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Title: Interstitial laser photocoagulation as a treatment for breast cancer
Author: Harries, Simon Anthony
Awarding Body: University of London
Current Institution: University College London (University of London)
Date of Award: 1995
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Conservative surgery is a safe alternative to mastectomy for some patients with breast cancer. A survey of surgeons in this thesis has shown that more surgeons would now undertake conservative surgery than they have done in the past. Recently a new technique, interstitial laser photocoagulation(ILP) has been described which is capable of in situ tissue necrosis with safe healing. The idea of ILP takes the concept of conservative surgery for breast cancer a step further. The main purpose of this thesis was to investigate the potential value of ILP as a future method of destroying breast cancers in situ leaving the area to heal via resorption and fibrosis. The aims of this thesis were to study the biology of laser interactions with breast cancers scheduled for surgery (and not to completely destroy the tumour), to optimise the laser parameters of power and exposure for a particular tumour and to find an imaging technique which will accurately predict the extent of laser damage. Forty five patients were treated with ILP prior to surgery (median 7 days). Tumour necrosis varied from 2-25mm. No laser damage was noted in 4 patients. Two patients developed minor complications and treatment was abandoned early due to pain in a further 4 patients. The presence of charring within the tumour was associated with larger diameters of necrosis than when charring was absent(median 13 vs 6 mm, p=0.002) and use of a precharred fibre produced similar lesions (median 14mm) which were more predictable. The histological features in the tumour following ILP were of coagulative necrosis which appeared to heal by the formation of fibrous tissue. An area of heat fixed, morphologically preserved tissue was noted within the zone of coagulative necrosis which was thought to be non-viable. Ultrasonography, Com puterised Tomography (CT) and Magnetic Resonace Imaging (MRI) were all used to monitor necrosis. Ultrasound was unable to predict the extent of necrosis as measured in the resected specimen(r=0.3, p=N.S.) but was reasonable at predicting tumour size(r=0.6, p=0.001). CT and MRI show some promise but were only investigated in small numbers of patients. This study has shown that ILP is simple and safe and when using a pre-charred fibre, predictable. If the initial results of imaging using CT and MRI are confirmed in larger studies then ILP could possibly have a role in the treatment of small breast cancers.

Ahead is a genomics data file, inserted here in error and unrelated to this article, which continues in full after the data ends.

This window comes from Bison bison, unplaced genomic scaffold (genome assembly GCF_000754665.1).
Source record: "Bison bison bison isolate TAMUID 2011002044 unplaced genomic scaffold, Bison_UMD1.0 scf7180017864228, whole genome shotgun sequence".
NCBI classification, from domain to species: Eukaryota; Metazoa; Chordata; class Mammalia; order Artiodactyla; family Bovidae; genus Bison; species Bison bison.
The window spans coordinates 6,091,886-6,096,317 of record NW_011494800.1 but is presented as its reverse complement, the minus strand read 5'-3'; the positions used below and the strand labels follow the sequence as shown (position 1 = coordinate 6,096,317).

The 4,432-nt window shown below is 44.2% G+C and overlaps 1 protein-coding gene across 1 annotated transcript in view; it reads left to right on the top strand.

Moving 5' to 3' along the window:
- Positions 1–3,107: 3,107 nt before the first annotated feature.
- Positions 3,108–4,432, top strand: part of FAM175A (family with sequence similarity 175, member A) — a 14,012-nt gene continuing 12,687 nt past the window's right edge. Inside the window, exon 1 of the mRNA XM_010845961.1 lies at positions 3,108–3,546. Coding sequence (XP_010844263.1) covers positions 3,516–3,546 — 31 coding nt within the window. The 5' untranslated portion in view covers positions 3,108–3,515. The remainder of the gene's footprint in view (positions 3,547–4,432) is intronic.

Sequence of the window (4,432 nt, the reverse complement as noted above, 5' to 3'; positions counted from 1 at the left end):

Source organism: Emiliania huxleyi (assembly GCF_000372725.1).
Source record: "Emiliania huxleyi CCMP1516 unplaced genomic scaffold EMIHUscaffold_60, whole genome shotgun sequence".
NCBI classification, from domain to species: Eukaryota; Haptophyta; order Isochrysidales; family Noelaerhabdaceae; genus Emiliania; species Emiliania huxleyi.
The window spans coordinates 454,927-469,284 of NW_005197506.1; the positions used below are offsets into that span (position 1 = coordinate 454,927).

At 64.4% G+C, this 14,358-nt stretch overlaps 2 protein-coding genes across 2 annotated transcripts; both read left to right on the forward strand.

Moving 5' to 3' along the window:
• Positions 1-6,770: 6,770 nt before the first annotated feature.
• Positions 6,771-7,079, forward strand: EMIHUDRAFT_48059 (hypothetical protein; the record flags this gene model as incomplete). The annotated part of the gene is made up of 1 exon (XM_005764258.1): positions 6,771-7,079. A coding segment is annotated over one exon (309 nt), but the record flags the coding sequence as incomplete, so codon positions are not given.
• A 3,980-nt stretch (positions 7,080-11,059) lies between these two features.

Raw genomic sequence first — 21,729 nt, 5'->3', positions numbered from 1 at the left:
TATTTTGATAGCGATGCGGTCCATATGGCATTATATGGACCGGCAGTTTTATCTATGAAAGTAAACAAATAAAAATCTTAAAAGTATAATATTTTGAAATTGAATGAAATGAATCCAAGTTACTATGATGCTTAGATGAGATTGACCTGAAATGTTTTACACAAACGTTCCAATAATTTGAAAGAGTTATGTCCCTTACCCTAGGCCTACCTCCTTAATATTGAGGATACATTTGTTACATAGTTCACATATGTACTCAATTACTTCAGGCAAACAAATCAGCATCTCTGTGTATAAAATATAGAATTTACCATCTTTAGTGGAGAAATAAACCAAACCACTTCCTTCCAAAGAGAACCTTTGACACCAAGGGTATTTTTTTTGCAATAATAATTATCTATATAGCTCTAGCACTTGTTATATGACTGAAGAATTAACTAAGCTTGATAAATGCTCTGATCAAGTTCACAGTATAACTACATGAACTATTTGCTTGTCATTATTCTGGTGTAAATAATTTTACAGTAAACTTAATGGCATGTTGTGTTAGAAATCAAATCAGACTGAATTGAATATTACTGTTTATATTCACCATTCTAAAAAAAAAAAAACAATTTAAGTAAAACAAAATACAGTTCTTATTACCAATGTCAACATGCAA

Supervisor: Not available Sponsor: Not available
Qualification Name: Thesis (Ph.D.) Qualification Level: Doctoral
EThOS ID:  DOI: Not available